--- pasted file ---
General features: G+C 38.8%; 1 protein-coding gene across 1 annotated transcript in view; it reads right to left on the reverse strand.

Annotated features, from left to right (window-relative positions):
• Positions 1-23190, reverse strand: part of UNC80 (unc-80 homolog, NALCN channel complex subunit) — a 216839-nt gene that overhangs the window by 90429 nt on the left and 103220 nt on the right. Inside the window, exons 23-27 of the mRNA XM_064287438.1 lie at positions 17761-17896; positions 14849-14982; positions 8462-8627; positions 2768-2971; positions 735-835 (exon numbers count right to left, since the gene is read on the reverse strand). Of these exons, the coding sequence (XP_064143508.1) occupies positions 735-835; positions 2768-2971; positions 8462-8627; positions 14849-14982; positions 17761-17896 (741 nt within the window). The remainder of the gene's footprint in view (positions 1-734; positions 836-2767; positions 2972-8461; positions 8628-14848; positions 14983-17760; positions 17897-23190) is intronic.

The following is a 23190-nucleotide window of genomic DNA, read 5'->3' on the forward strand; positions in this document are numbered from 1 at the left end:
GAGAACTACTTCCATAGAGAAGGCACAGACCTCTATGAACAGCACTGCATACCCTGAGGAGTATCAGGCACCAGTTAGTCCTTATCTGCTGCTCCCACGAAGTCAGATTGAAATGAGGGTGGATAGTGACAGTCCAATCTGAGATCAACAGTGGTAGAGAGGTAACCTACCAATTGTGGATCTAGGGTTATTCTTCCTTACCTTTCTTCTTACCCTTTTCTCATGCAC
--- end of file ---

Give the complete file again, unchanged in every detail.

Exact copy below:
General features: G+C 38.8%; 1 protein-coding gene across 1 annotated transcript in view; it reads right to left on the reverse strand.

Annotated features, from left to right (window-relative positions):
• Positions 1-23190, reverse strand: part of UNC80 (unc-80 homolog, NALCN channel complex subunit) — a 216839-nt gene that overhangs the window by 90429 nt on the left and 103220 nt on the right. Inside the window, exons 23-27 of the mRNA XM_064287438.1 lie at positions 17761-17896; positions 14849-14982; positions 8462-8627; positions 2768-2971; positions 735-835 (exon numbers count right to left, since the gene is read on the reverse strand). Of these exons, the coding sequence (XP_064143508.1) occupies positions 735-835; positions 2768-2971; positions 8462-8627; positions 14849-14982; positions 17761-17896 (741 nt within the window). The remainder of the gene's footprint in view (positions 1-734; positions 836-2767; positions 2972-8461; positions 8628-14848; positions 14983-17760; positions 17897-23190) is intronic.

The following is a 23190-nucleotide window of genomic DNA, read 5'->3' on the forward strand; positions in this document are numbered from 1 at the left end:
GAGAACTACTTCCATAGAGAAGGCACAGACCTCTATGAACAGCACTGCATACCCTGAGGAGTATCAGGCACCAGTTAGTCCTTATCTGCTGCTCCCACGAAGTCAGATTGAAATGAGGGTGGATAGTGACAGTCCAATCTGAGATCAACAGTGGTAGAGAGGTAACCTACCAATTGTGGATCTAGGGTTATTCTTCCTTACCTTTCTTCTTACCCTTTTCTCATGCAC